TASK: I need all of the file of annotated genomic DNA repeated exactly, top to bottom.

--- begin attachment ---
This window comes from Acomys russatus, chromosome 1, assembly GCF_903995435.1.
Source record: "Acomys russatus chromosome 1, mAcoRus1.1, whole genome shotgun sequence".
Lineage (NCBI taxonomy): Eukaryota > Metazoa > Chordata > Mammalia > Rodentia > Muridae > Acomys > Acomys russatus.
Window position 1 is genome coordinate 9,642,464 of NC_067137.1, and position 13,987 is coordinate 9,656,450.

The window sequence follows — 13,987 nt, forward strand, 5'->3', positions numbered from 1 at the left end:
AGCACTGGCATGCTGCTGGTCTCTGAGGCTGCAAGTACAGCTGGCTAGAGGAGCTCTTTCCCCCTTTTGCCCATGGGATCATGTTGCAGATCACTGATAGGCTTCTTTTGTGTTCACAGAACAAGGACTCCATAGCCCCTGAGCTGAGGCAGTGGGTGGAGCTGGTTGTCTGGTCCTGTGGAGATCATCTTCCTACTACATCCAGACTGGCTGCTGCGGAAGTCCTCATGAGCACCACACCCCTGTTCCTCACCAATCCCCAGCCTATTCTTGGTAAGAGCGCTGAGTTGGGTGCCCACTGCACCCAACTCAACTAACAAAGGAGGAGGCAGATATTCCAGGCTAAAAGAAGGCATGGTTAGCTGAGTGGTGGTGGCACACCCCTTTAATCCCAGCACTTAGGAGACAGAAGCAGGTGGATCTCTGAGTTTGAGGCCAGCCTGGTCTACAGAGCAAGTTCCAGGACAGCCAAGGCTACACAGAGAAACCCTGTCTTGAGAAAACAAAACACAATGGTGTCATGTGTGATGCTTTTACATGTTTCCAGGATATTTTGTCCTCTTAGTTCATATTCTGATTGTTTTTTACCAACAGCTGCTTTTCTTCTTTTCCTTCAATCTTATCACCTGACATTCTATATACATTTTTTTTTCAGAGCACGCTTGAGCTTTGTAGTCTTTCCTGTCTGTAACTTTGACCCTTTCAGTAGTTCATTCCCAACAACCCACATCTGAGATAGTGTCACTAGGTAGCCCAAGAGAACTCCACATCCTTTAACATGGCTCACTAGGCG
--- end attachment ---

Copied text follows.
This window comes from Acomys russatus, chromosome 1, assembly GCF_903995435.1.
Source record: "Acomys russatus chromosome 1, mAcoRus1.1, whole genome shotgun sequence".
Lineage (NCBI taxonomy): Eukaryota > Metazoa > Chordata > Mammalia > Rodentia > Muridae > Acomys > Acomys russatus.
Window position 1 is genome coordinate 9,642,464 of NC_067137.1, and position 13,987 is coordinate 9,656,450.

The window sequence follows — 13,987 nt, forward strand, 5'->3', positions numbered from 1 at the left end:
AGCACTGGCATGCTGCTGGTCTCTGAGGCTGCAAGTACAGCTGGCTAGAGGAGCTCTTTCCCCCTTTTGCCCATGGGATCATGTTGCAGATCACTGATAGGCTTCTTTTGTGTTCACAGAACAAGGACTCCATAGCCCCTGAGCTGAGGCAGTGGGTGGAGCTGGTTGTCTGGTCCTGTGGAGATCATCTTCCTACTACATCCAGACTGGCTGCTGCGGAAGTCCTCATGAGCACCACACCCCTGTTCCTCACCAATCCCCAGCCTATTCTTGGTAAGAGCGCTGAGTTGGGTGCCCACTGCACCCAACTCAACTAACAAAGGAGGAGGCAGATATTCCAGGCTAAAAGAAGGCATGGTTAGCTGAGTGGTGGTGGCACACCCCTTTAATCCCAGCACTTAGGAGACAGAAGCAGGTGGATCTCTGAGTTTGAGGCCAGCCTGGTCTACAGAGCAAGTTCCAGGACAGCCAAGGCTACACAGAGAAACCCTGTCTTGAGAAAACAAAACACAATGGTGTCATGTGTGATGCTTTTACATGTTTCCAGGATATTTTGTCCTCTTAGTTCATATTCTGATTGTTTTTTACCAACAGCTGCTTTTCTTCTTTTCCTTCAATCTTATCACCTGACATTCTATATACATTTTTTTTTCAGAGCACGCTTGAGCTTTGTAGTCTTTCCTGTCTGTAACTTTGACCCTTTCAGTAGTTCATTCCCAACAACCCACATCTGAGATAGTGTCACTAGGTAGCCCAAGAGAACTCCACATCCTTTAACATGGCTCACTAGGCG